Ashes to Ashes, Dust to Dust

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The Washington Post reports on another budding source of outrage:

On Tuesday, a new Defense Department review of the mortuary operations at Dover [Air Force Base] revealed that “several portions of remains” recovered from the Sept. 11 attacks at the Pentagon and at Shanksville [] ended up in a landfill. The review, led by retired Army Gen. John P. Abizaid, did not quantify how many human remains from Sept. 11 were disposed of in this manner. It said the remains “could not be tested or identified,” apparently because they were too small or charred to allow for DNA analysis.

Those remains were cremated first, but then handed over to a “biomedical waste disposal contractor”….for incineration. Dover mortuary officials assumed at the time that “after final incineration, nothing remained,” Abizaid’s report stated. In fact, there was still residual material left over from the incineration, which the contractor then took to a landfill.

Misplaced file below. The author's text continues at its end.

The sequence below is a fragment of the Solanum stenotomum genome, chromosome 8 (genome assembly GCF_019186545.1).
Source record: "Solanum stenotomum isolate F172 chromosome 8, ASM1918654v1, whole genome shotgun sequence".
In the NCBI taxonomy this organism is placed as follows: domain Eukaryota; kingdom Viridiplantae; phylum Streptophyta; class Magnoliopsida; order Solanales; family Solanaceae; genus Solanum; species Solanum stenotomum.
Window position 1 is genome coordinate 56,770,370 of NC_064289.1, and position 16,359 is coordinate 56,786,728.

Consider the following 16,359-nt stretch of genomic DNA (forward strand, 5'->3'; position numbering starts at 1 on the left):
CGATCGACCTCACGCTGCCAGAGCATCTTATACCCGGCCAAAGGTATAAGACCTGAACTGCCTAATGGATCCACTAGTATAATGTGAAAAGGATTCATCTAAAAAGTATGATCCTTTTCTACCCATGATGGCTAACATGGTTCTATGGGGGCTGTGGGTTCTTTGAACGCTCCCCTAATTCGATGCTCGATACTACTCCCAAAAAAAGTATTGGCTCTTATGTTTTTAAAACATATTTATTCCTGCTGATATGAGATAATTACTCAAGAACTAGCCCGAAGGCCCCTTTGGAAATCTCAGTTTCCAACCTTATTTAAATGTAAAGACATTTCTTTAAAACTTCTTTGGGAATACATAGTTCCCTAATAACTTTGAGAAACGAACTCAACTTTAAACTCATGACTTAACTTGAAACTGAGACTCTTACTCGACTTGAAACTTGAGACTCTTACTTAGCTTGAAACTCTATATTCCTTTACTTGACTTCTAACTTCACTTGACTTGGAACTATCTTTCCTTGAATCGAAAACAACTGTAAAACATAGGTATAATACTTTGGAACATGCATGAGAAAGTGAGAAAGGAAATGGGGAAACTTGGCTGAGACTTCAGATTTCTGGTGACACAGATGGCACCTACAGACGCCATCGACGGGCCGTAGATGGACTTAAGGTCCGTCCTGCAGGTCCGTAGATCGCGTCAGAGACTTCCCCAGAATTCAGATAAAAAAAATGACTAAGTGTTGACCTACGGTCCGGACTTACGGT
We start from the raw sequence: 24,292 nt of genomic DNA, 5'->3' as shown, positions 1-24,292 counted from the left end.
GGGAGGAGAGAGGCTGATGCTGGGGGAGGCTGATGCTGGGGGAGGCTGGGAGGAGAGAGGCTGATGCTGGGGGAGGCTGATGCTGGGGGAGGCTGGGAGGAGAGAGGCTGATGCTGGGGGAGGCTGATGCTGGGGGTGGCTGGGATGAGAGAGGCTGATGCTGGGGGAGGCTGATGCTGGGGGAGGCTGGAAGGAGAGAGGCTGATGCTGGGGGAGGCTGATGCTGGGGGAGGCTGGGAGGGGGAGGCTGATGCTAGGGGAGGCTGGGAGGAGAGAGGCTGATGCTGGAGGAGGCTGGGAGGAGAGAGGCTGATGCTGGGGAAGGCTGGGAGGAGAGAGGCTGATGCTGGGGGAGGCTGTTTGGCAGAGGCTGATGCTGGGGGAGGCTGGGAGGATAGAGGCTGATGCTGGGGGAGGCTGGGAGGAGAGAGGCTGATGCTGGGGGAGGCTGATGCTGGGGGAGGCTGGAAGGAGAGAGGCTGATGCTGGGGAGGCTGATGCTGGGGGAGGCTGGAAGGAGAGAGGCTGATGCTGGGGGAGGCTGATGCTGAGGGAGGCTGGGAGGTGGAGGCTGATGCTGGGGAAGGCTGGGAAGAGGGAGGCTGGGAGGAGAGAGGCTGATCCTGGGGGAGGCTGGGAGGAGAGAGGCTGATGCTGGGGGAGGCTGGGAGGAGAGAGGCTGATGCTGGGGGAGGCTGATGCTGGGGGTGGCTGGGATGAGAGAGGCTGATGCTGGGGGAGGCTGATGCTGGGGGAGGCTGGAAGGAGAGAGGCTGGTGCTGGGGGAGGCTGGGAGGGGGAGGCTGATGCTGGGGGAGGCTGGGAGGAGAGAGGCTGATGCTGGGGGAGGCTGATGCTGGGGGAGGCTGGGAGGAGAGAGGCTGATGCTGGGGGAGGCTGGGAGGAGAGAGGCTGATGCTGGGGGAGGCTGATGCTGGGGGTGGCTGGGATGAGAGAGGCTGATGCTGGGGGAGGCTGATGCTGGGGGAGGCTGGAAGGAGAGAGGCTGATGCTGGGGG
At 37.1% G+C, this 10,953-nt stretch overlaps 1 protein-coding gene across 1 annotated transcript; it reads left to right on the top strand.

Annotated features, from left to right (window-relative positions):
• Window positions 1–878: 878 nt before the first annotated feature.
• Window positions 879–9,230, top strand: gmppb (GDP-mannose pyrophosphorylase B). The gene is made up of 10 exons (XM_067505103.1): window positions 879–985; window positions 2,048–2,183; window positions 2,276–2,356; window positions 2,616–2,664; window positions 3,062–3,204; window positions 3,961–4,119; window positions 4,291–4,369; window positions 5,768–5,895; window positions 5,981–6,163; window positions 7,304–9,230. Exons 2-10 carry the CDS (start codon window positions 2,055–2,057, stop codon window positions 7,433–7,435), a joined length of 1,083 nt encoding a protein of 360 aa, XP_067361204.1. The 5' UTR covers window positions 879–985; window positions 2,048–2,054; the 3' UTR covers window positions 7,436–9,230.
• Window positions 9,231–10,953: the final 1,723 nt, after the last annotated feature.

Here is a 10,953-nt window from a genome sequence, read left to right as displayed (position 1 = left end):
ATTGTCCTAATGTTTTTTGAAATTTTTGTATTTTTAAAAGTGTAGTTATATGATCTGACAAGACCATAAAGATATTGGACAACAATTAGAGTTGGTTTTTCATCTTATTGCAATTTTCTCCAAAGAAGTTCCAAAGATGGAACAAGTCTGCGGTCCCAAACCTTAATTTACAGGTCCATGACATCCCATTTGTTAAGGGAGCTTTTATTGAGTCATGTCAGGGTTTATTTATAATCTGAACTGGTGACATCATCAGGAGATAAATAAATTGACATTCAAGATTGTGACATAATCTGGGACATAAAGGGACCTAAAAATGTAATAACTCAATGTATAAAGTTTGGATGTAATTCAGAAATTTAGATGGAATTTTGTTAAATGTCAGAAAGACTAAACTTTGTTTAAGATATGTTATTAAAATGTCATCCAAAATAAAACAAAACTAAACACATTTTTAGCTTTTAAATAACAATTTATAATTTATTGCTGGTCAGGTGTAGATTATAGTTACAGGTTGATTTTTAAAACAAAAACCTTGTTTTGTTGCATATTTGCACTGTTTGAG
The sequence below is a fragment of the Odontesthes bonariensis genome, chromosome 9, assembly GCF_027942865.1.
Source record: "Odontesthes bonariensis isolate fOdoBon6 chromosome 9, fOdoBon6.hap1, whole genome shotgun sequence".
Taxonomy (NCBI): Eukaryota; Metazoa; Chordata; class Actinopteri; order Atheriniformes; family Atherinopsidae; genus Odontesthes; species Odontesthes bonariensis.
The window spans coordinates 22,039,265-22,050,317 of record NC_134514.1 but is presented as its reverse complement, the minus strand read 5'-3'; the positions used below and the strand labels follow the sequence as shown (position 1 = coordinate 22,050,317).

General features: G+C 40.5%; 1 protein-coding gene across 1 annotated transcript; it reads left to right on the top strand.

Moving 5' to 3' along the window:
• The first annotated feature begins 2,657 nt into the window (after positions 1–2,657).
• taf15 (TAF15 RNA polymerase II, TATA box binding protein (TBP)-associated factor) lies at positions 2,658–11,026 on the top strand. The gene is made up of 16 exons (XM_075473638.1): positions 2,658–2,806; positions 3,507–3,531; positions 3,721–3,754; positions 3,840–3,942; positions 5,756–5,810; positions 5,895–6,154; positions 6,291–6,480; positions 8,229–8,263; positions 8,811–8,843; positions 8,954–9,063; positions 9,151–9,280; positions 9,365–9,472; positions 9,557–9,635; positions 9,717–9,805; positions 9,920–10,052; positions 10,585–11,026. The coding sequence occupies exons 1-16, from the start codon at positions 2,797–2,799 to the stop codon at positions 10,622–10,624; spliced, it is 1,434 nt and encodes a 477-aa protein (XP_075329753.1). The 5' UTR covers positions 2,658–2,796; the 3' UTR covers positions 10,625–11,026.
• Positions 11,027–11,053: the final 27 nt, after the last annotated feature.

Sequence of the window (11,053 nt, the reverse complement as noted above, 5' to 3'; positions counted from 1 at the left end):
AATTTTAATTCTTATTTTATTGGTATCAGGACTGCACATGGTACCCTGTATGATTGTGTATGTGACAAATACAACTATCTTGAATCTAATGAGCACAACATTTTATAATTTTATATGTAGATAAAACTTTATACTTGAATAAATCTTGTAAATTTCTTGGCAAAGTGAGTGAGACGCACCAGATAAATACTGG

The mortuary changed its policy in 2008 and since then has buried unclaimed or unidentified cremated remains at sea.

Can we please please please just collectively decide not to care about this? If I’m reading this right, we’re talking about perhaps half a dozen “portions” so small they couldn’t be analyzed. In other words, maybe an unidentifiable few grams or so? Which were cremated and then incinerated. And then taken to a landfill instead of being tossed over the side of a ship.

Let’s all get a grip. This just isn’t a big deal. All we have to do is decide not to pop a gasket and get on with our lives. We can do that. We can.

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THIS IS BIG FOR US.

And we won't beat around the bush: Our fundraising drive to finish our current budget on June 30 and start our new fiscal year on July 1 is lagging behind where we need it to be.

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If you're new to Mother Jones or aren't yet sold on supporting our nonprofit reporting, please take a moment to read Monika Bauerlein's post about our priorities after these chaotic several years, and why this relatively quiet moment is also an urgent one for our democracy and Mother Jones’ bottom line—and if you find it compelling, please join us.

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